Confessions of a Questioning Christian

Archive for March 2013

I’ve lived abroad for three years, and spent about half of that time questioning everything I grew up believing in.

At first it was scary, then it was frustrating, then I got mad, and I think I just passed through apathy.

Apathy may be where I stay for a while. Something about apathy appeals to me. I may not be much of a Christian anymore, and I may not be questioning much. I feel I would best be classified as an agnostic at this point.

Agnosticism is the view that the existence or non-existence of any deity is unknown and possibly unknowable. More specifically, agnosticism is the view that the truth values of certain claims—especially claims about the existence or non-existence of any deity, as well as other religious andmetaphysical claims—are unknown and (so far as can be judged) unknowable.[1][2][3] Agnosticism can be defined in various ways, and is sometimes used to indicate doubt or askeptical approach to questions. In some senses, agnosticism is a stance about the difference between belief andknowledge, rather than about any specific claim or belief. In the popular sense, an agnostic is someone who neither believes nor disbelieves in the existence of a deity or deities, whereas a theist and an atheist believe and disbelieve, respectively.[2] In the strict sense, however, agnosticism is the view that humanity does not currently possess the requisite knowledge and/or reason to provide sufficient rational grounds to justify the belief that deities either do or do not exist.

Source: Wikipedia

The last time I was in the States visiting, my mom asked me if I still believed in God. I said that I did, but I didn’t know what else I could promise her as far as supernatural beliefs. Surprisingly, she took comfort in this response. She is comfortable in her belief in God and specifically in the Christian lifestyle. That’s fine – my mom is a good person. She stand behind some things that I find repugnant, but I assume she feels the same way about things I believe in. Even things I believed when I still called myself a Christian. And I’m sure she’d see some of those beliefs as the slippery slopes that sent me sliding into this valley. But I don’t feel like I’m in a valley, I think I climbed out of one.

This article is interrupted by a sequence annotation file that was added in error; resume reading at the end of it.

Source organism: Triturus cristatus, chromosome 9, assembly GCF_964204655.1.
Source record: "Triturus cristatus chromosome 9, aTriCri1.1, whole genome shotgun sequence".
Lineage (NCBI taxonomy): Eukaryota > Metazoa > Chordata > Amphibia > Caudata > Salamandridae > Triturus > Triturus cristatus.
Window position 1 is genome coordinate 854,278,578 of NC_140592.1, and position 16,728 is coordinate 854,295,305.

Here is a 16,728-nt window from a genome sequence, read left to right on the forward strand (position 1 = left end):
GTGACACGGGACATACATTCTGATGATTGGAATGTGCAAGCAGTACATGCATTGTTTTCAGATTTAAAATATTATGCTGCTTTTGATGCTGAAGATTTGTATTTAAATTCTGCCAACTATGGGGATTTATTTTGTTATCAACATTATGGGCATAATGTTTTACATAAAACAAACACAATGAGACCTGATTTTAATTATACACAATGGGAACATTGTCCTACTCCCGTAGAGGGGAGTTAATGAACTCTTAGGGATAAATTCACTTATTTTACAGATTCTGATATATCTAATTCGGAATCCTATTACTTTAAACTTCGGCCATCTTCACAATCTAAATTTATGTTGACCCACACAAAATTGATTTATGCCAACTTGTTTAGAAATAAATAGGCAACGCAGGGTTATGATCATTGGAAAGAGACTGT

If there was a god, and if that god was like the one I grew up learning about, then he’s too callous about the millions of people who will never get to “know him” (as if we could ever have a firm understanding of a supernatural entity). Good for missionaries, but why leave salvation up to a group of sinful humans to save? It’s not fair, and it’s not a doctrine I can throw myself into. I think there are a lot of beautiful Christians – I have met many, in fact, and their lives are beautiful and generous and committed to humanity. That’s awesome. If they like the way their lives are formed by Christian living, that’s cool – it’s working for them. But even discounting all the Christians that are just going through the motions and patting themselves on the back, it’s this idea that we are made faulty, and then depend upon other faulty people to prove something unprovable in order to be seen as worthy. It’s impossible.

I like the idea of a god who cares about all humans, but I don’t see that. I stopped believing in heaven and hell a long time before I stopped believing in everything else. So, why would I need religion? Morality and religion are not synonymous – and that idea in itself is laughable. I believe in many things that religious people do – love, kindness, generosity, forgiveness, and other “fruits of the spirit.” If anything, religion was the fire that got my ass in gear to “bear” those fruits. That was a good thing. But I can’t cling to religion to do that for me; I need to take responsibility to do those things because they are intrinsically good and right.

I don’t care what people believe – if they are Christian, Buddhist, Muslim, Jewish, Sikh, atheist, whatever – as long as they do good in this world. Maybe I think they are wasting their time with religion, but who cares, if they treat others with respect and try to make this world a better place? We all waste too much time – whether in bible study or on Reddit or watching too much TV or playing basketball. So those things don’t bother me. What can I say… I’m a secular humanist, which once meant I was one step away from a Satan-worshipper and surely damned. I didn’t walk away from Christianity lightly, but I can’t believe in something if I have lost faith in it, no matter what anyone else may want from me. So I will do as much good as possible, because that is right, and that’s what I believe I’m here on earth to do.

Maybe after I die, I’ll get an answer. But I doubt it.